abv: 12.5% Price: $20
91 Gassier 2013 Château Gassier 946 Sélection Parcellaire Rosé (Côtes de Provence Sainte-Victoire). A selection from the best parcels of the Gassier vineyard, this is a rounded, ripe and fruity wine. A streak of minerality and tight texture add concentration. Drink this from the end of 2014. Bronco Wine Company. —R.V.
abv: 13% Price: $40
91 Mas de Cadenet 2013 Rosé (Côtes de Provence Sainte-Victoire). This estate wine has rich fruits that are totally balanced with the acidity and the ripe red fruit flavors. A crisp texture offers acidity and a full body. It will be even better by the end of 2014. David Bowler Wine. Editors’ Choice. —R.V.
abv: 12.5% Price: $25
90 Château Maupague 2013 Rosé (Côtes de Provence Sainte-Victoire). Red fruits drive this tangy, fruity wine that is given shape by a more mineral texture. With dusty raspberry and plum flavors, it is shot through at the end with citrus. Frank Johnson Selections. —R.V.
abv: 12.5% Price: $NA
90 Domaine Houchart 2013 Rosé (Côtes de Provence Sainte-Victoire). Domaine Houchart is one of the top estates in Sainte-Victoire. This ripe while deliciously fruity and fresh wine is full of raspberries, ripe red currants and a refreshing line of acidity. David Milligan Selections. Editors’ Choice. —R.V.
abv: 13% Price: $20
92 Domaine Saint-André de Figuière 2013 Confidentielle Rosé (Côtes de Provence La Londe). Pale salmon pink, this is a beautiful wine both to look at and to taste. It combines a light touch of red fruits with bright acidity and a rich texture. Fresh and pure fruited, it will age through 2015. Paul M. Young Fine Wines. —R.V.
abv: 12.5% Price: $52
91 Château les Valentines 2013 8 by Château les Valentines Rosé (Côtes de Provence La Londe). The La Londe appellation came into existence in 2008 and this wine celebrates that fact. Rounded and smooth, it has a touch of saltiness as well as dried red berry fruits and intense acidity. Drink from the end of 2014. Avant Garde Wine & Spirits. Editors’ Choice. —R.V.
abv: 13% Price: $29
88 Château du Galoupet 2013 Le Galoupet Rosé (Côtes de Provence La Londe). Soft and lightly fruity, it has flavors of bitter almonds as well as red fruits. This gives the wine a firm character with some tannins and a mineral texture. Wait until late 2014 before drinking. DB Wine Selection. —R.V.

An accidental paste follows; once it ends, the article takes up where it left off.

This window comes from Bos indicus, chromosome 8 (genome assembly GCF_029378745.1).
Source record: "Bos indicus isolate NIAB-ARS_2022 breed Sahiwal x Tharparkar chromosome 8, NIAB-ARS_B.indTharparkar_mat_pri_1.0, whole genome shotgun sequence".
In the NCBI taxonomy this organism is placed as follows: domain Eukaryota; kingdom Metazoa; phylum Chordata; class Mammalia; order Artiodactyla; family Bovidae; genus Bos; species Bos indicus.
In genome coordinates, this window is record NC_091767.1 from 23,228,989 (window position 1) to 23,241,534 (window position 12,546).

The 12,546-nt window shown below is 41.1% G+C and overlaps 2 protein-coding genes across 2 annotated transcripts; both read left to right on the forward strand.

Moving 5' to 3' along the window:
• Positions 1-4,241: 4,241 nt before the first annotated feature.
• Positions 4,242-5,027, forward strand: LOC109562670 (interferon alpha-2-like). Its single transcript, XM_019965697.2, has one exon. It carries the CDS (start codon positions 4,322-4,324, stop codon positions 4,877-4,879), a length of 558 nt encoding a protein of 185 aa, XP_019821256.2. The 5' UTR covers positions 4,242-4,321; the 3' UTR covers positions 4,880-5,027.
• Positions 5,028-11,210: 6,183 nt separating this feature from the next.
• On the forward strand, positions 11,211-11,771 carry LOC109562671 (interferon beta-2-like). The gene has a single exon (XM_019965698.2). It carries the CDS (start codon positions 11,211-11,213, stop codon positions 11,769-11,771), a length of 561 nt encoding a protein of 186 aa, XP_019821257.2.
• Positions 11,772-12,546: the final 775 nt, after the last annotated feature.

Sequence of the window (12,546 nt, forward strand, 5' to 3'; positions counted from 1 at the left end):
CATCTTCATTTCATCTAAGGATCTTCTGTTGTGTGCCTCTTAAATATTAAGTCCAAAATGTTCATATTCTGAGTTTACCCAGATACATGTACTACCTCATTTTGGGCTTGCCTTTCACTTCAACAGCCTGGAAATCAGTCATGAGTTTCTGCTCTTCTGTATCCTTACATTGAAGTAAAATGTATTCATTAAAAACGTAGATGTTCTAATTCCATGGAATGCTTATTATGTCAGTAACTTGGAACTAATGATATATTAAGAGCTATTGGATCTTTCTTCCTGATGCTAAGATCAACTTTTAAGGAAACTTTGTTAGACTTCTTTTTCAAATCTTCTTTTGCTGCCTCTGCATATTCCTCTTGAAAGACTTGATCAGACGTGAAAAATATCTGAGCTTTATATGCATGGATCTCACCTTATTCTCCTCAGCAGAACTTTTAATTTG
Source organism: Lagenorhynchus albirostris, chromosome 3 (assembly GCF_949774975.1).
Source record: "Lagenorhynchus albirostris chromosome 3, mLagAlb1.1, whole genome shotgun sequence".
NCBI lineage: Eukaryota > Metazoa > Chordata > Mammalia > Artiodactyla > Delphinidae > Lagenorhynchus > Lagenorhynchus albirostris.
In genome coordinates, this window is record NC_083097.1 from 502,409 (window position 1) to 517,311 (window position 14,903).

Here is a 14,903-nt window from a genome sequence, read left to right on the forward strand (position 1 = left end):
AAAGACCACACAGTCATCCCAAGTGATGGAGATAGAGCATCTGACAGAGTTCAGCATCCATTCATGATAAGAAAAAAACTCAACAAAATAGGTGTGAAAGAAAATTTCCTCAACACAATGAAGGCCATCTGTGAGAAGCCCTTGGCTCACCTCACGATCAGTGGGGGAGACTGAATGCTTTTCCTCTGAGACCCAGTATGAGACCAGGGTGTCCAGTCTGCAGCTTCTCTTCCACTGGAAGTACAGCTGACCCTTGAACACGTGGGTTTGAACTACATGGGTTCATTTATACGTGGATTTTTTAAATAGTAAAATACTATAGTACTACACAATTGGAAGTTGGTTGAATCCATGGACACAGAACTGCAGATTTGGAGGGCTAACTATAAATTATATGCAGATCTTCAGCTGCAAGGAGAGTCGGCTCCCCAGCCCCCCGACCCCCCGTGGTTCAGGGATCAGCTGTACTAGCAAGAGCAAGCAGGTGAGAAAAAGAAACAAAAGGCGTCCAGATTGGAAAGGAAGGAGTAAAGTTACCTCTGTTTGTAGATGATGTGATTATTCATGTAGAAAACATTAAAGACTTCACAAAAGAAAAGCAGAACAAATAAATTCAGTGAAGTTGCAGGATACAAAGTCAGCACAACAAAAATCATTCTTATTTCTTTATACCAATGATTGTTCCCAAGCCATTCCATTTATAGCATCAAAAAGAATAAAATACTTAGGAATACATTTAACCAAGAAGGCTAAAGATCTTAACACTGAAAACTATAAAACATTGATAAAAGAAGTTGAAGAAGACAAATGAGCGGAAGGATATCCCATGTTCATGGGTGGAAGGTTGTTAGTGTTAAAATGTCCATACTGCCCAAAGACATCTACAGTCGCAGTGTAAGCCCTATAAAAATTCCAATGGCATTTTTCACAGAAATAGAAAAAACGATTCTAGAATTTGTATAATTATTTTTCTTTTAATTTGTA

abv: 13% Price: $15
92 Château Vignelaure 2013 Rosé (Coteaux d’Aix-en-Provence). This is a rich, smooth, vanilla-flavored wine that is impressively ripe while keeping all its freshness. It has a sense of concentration, with ripe strawberry and red cherry fruits and enough structure to allow it to age. Drink from 2015. Blue Coast International. Editors’ Choice. —R.V.
abv: 13% Price: $23
91 Château Vignelaure 2013 La Source Rosé (Coteaux d’Aix-en-Provence). This benchmark rosé is round yet fresh, and crisp while ripely fruity. Red berry fruits are finely textured and attractive acidity cuts through the full body of the wine. It would be worth aging until late 2014. Blue Coast International. Best Buy. —R.V.
abv: 13% Price: $15
90 Château de Calavon 2013 Rosé (Coteaux d’Aix-en-Provence). A rich wine, it adds a finely textured dimension to the red fruitiness and fresh acidity. With complex fruits, structure as well as the attractive crispness, it’s a dry wine, best drunk with food. Weygandt-Metzler. —R.V.
abv: 12.5% Price: $25
90 Domaine de Valdition 2013 Vallon des Anges Rosé (Coteaux d’Aix-en-Provence). The wine comes from the Alpilles mountains, made famous by Van Gogh’s paintings. It has a tight, steely character that comes from the wild terroir while keeping delicious freshness and acidity. It could age until late 2014. Roche-Mère Wine Selections. Best Buy. —R.V.
abv: 13.5% Price: $15
- 1Côtes de Provence
- 2Côtes de Provence Sainte-Victoire
- 3Côtes de Provence La Londe
- 4Coteaux d’Aix-en-Provence